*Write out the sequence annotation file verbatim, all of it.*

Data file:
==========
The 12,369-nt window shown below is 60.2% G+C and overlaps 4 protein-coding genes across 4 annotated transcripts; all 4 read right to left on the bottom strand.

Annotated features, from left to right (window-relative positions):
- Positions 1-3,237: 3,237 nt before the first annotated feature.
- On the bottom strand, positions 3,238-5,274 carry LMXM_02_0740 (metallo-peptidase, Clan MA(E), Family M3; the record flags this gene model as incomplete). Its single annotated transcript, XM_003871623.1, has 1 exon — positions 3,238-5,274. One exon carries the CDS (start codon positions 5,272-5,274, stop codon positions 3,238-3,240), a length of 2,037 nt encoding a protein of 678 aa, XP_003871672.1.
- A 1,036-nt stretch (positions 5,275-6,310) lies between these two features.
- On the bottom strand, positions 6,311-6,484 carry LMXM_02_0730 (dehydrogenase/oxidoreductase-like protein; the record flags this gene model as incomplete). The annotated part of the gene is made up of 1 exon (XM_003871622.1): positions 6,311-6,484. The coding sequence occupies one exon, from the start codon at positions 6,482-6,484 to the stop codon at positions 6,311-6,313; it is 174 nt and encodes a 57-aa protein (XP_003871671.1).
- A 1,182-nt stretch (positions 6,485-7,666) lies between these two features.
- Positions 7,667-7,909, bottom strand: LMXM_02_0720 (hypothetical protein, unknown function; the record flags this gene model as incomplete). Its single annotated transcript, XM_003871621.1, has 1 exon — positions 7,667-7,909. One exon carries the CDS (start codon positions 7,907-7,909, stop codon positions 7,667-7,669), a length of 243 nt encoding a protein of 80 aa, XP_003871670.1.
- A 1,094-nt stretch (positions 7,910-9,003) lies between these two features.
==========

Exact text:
The 12,369-nt window shown below is 60.2% G+C and overlaps 4 protein-coding genes across 4 annotated transcripts; all 4 read right to left on the bottom strand.

Annotated features, from left to right (window-relative positions):
- Positions 1-3,237: 3,237 nt before the first annotated feature.
- On the bottom strand, positions 3,238-5,274 carry LMXM_02_0740 (metallo-peptidase, Clan MA(E), Family M3; the record flags this gene model as incomplete). Its single annotated transcript, XM_003871623.1, has 1 exon — positions 3,238-5,274. One exon carries the CDS (start codon positions 5,272-5,274, stop codon positions 3,238-3,240), a length of 2,037 nt encoding a protein of 678 aa, XP_003871672.1.
- A 1,036-nt stretch (positions 5,275-6,310) lies between these two features.
- On the bottom strand, positions 6,311-6,484 carry LMXM_02_0730 (dehydrogenase/oxidoreductase-like protein; the record flags this gene model as incomplete). The annotated part of the gene is made up of 1 exon (XM_003871622.1): positions 6,311-6,484. The coding sequence occupies one exon, from the start codon at positions 6,482-6,484 to the stop codon at positions 6,311-6,313; it is 174 nt and encodes a 57-aa protein (XP_003871671.1).
- A 1,182-nt stretch (positions 6,485-7,666) lies between these two features.
- Positions 7,667-7,909, bottom strand: LMXM_02_0720 (hypothetical protein, unknown function; the record flags this gene model as incomplete). Its single annotated transcript, XM_003871621.1, has 1 exon — positions 7,667-7,909. One exon carries the CDS (start codon positions 7,907-7,909, stop codon positions 7,667-7,669), a length of 243 nt encoding a protein of 80 aa, XP_003871670.1.
- A 1,094-nt stretch (positions 7,910-9,003) lies between these two features.